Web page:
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Question
Posted by: | 2018/11/19

Banting

Good Day, It seems everyone is on the Banting Wagon. Please can you let me know if this diet which includes high amounts of animal fat is safe? Surely eating large amounts of fat couldn't be good for you?

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Our expert says:
Expert ImageThe Dietitians
- 2018/12/12

Hi Thank you for writing to Health24.

Precise dietary advice is best given from a health professional after a full medical and lifestyle assessment. However, in general we would promote a healthy balanced diet that includes all food groups that aims to nourish your body and improve your health. 

Diets that are higher in fat can be helpful as they increase the feeling of fullness which controls portions and overall intake. It is advisable to have the majority of your fats come from monounsaturated and polyunsaturated fat sources over saturated fats. Saturated fats have been found to be linked cardiovascular disease, strokes and high blood pressure. Unsaturated fats have been shown to increase your good cholesterol and improve cardiovascular health. Eat more monounsaturated fats such as seeds, nuts, nut butters, olives, olive oil and avocado and polyunsaturated fats such as salmon, trout, sardines, pilchards and mackerel. Reduce saturated fats such as butter, cream, coconut milk and butter, chicken skin, steak fat and full cream dairy.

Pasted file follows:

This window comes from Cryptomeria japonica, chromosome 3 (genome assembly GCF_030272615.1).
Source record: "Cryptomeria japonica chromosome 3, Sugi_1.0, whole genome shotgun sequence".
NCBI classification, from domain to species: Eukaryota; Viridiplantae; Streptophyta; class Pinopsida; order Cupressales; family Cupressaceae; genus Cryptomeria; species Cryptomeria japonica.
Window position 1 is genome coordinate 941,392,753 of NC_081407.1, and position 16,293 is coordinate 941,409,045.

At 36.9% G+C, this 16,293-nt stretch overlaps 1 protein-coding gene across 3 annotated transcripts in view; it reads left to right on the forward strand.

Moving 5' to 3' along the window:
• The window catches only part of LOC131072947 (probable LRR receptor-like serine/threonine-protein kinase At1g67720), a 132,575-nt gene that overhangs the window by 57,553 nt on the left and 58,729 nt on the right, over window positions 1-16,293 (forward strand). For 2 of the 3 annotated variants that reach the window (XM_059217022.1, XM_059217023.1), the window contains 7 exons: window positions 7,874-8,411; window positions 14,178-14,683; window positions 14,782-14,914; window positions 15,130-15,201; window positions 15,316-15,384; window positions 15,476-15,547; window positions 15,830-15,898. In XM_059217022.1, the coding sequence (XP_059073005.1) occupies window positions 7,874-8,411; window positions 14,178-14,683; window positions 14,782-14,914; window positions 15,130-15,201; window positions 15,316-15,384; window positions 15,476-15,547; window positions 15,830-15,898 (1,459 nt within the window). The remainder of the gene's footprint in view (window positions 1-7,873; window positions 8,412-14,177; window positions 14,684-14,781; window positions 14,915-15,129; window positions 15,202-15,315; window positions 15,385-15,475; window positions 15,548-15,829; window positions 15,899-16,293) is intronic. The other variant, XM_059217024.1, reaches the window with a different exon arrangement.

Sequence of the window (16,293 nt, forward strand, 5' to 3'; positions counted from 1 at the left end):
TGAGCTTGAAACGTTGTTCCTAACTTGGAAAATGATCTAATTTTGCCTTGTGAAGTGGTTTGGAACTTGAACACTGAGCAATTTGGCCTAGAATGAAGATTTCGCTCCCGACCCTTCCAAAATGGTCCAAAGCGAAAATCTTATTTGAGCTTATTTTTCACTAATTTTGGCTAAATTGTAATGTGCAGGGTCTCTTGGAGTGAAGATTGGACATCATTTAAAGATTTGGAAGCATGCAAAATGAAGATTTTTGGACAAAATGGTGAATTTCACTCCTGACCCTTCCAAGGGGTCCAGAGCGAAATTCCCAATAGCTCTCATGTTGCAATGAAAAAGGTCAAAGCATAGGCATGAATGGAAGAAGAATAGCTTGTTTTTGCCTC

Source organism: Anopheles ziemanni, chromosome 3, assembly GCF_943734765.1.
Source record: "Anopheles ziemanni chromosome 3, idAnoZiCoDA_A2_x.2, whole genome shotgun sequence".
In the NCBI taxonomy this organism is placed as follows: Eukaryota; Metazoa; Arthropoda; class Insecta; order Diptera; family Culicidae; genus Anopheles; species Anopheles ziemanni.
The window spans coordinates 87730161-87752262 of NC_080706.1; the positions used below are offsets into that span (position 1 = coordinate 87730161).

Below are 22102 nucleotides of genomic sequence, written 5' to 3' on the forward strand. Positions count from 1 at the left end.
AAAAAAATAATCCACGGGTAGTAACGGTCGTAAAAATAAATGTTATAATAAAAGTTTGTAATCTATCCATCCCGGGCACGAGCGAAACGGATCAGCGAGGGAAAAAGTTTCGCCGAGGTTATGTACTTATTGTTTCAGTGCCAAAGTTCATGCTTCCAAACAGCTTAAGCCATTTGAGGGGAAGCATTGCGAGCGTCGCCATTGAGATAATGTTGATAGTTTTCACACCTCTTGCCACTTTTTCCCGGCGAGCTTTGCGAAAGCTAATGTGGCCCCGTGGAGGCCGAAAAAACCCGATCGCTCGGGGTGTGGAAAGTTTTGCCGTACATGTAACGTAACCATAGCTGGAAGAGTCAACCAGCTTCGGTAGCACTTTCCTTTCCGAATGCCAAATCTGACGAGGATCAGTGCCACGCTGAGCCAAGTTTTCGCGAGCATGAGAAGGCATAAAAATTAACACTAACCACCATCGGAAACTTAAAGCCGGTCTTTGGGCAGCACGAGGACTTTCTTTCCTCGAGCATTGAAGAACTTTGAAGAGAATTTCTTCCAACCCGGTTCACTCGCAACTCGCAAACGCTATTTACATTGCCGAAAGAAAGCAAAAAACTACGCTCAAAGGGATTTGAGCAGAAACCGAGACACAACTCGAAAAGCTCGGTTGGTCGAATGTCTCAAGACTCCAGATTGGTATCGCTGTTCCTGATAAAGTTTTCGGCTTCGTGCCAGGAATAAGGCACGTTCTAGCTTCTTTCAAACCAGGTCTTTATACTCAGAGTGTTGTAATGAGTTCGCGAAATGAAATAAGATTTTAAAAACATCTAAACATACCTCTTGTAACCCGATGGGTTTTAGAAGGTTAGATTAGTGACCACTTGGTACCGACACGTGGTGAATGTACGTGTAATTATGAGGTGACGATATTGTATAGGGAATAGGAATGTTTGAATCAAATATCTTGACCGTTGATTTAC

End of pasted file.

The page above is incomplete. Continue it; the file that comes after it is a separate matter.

It is advisable to monitor carbohydrate intake and prevent an excessive intake. Starches play an important role in providing energy, fuel for the brain, aiding focus and concentration, supplying essential vitamins, minerals and fibre and supporting good gut health. Starches can be part of a healthy diet if they are portioned controlled, are good quality and eaten at the right time of the day. Include more wholegrains in your diet to increase your fibre intake and ensure you are receiving key nutrients that they supply such as B vitamins. Wholegrain starches which are good quality choices are barley, brown rice, quinoa, spelt, lentils, beans, chickpeas, oats, baby potatoes, sweet potato and corn. These starches tend to be less produced and refined as well.


The information provided does not constitute a diagnosis of your condition. You should consult a medical practitioner or other appropriate health care professional for a physical exmanication, diagnosis and formal advice. Health24 and the expert accept no responsibility or liability for any damage or personal harm you may suffer resulting from making use of this content.

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